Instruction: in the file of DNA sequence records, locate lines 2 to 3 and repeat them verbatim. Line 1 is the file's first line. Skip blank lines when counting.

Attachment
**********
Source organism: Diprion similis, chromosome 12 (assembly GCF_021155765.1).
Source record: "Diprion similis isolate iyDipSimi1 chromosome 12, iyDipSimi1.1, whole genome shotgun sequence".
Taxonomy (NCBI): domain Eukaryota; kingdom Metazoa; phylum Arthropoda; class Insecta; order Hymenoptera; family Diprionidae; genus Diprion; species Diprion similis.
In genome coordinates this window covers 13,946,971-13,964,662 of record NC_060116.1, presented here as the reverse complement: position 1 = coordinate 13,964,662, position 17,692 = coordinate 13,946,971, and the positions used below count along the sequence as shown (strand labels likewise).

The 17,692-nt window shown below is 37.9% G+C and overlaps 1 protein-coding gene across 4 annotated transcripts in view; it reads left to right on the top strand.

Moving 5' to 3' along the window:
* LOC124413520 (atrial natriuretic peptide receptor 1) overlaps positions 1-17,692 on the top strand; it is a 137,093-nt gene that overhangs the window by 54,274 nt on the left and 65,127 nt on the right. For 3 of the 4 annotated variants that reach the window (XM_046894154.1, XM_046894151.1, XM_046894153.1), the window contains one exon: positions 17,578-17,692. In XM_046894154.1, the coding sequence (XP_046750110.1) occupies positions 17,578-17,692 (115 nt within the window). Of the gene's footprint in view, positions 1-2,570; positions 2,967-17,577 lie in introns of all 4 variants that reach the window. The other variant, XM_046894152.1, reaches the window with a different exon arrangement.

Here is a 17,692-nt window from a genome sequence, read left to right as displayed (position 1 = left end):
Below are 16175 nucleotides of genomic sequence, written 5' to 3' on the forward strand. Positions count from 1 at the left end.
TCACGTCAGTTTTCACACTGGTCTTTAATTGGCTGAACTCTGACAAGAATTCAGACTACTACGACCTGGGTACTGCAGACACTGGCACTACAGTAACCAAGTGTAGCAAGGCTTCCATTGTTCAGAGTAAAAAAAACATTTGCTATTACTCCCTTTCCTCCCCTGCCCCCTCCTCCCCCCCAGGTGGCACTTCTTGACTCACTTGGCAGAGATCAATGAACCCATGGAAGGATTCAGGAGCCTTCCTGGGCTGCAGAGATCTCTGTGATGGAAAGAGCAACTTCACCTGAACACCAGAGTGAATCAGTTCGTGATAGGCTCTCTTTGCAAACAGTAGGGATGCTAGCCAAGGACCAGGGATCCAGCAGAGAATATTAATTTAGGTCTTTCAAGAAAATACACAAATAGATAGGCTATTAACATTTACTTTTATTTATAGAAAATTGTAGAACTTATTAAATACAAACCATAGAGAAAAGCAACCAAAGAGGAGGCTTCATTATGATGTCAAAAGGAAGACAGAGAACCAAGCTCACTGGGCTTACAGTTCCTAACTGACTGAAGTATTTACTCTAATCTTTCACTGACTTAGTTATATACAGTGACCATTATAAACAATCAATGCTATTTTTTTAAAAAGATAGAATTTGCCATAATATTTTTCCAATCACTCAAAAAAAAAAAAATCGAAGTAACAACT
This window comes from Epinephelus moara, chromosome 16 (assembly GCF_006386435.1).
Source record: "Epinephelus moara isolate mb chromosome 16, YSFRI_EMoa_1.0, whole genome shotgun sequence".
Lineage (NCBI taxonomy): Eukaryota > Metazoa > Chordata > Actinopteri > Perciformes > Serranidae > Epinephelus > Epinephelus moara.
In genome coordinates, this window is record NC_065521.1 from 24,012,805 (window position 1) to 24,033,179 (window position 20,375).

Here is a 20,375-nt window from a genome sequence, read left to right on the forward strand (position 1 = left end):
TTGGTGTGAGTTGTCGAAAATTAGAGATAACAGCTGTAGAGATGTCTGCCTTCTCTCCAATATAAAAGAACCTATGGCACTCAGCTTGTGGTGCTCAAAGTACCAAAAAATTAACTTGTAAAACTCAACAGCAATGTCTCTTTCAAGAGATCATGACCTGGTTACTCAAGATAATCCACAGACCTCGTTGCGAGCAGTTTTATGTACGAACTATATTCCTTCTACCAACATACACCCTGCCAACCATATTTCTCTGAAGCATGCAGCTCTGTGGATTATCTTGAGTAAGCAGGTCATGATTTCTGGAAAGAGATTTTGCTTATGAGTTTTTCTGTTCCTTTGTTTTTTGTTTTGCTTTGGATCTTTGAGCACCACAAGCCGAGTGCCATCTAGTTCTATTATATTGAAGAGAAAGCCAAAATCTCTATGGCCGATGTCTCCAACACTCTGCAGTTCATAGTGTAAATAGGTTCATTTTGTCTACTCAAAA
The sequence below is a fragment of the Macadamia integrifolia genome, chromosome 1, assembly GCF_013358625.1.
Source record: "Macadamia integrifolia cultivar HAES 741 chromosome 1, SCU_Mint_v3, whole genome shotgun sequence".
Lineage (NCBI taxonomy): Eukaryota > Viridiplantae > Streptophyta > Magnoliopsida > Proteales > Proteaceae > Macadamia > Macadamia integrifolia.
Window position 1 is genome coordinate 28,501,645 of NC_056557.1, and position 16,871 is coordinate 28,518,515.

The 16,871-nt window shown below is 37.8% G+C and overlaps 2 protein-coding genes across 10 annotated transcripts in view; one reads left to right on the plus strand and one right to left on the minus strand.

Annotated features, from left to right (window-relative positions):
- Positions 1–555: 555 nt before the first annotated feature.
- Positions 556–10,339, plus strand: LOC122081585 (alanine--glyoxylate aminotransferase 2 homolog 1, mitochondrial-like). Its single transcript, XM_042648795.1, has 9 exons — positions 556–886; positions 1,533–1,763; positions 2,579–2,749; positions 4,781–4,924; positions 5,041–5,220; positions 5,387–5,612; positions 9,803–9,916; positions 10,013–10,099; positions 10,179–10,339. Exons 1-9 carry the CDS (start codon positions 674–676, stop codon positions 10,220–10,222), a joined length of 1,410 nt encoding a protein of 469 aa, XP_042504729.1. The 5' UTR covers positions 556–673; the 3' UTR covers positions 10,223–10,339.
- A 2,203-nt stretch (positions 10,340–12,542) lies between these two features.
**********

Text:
Source record: "Diprion similis isolate iyDipSimi1 chromosome 12, iyDipSimi1.1, whole genome shotgun sequence".
Taxonomy (NCBI): domain Eukaryota; kingdom Metazoa; phylum Arthropoda; class Insecta; order Hymenoptera; family Diprionidae; genus Diprion; species Diprion similis.